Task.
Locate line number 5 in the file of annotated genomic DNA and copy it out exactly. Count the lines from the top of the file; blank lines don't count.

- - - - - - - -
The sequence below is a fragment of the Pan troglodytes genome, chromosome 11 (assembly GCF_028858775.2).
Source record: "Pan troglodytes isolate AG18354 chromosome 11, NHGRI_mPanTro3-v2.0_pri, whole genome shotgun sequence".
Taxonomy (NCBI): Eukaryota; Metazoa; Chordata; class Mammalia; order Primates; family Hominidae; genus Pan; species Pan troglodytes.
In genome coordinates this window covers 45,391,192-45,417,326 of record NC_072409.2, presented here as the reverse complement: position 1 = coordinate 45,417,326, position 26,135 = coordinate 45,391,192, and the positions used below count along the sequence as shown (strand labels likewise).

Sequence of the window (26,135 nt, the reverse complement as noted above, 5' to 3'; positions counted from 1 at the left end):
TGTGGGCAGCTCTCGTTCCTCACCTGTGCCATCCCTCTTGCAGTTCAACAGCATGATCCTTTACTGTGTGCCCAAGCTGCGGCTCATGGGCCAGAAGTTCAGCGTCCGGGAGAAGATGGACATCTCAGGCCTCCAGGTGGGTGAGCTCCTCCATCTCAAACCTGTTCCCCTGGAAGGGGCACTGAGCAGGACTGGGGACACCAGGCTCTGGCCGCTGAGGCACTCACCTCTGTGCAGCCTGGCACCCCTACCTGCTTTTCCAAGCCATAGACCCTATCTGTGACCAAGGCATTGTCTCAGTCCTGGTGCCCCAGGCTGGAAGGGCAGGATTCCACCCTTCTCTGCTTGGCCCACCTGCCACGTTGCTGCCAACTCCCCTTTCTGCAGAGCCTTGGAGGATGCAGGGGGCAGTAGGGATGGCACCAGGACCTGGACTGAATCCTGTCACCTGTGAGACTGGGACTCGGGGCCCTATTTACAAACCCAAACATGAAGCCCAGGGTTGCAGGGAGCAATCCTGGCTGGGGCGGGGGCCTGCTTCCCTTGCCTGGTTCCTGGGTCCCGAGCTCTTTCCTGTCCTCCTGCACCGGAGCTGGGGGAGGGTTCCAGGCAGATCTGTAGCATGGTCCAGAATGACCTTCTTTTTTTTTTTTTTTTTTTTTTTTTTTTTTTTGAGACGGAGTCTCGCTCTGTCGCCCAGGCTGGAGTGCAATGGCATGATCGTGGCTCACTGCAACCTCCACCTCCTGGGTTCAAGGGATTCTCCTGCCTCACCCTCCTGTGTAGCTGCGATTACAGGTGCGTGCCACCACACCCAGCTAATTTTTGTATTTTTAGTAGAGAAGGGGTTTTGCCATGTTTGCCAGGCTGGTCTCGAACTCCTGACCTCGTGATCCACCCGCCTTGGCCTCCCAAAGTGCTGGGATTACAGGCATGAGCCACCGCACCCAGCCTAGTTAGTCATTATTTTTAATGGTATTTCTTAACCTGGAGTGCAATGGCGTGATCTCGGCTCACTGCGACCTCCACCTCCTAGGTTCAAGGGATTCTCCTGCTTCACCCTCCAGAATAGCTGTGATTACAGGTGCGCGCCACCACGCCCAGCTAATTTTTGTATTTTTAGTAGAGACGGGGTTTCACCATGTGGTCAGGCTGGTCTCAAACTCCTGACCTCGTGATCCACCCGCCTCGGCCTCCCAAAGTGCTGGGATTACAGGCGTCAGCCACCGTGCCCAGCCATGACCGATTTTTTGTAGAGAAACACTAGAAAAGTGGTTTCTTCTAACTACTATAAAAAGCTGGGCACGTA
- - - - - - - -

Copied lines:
Sequence of the window (26,135 nt, the reverse complement as noted above, 5' to 3'; positions counted from 1 at the left end):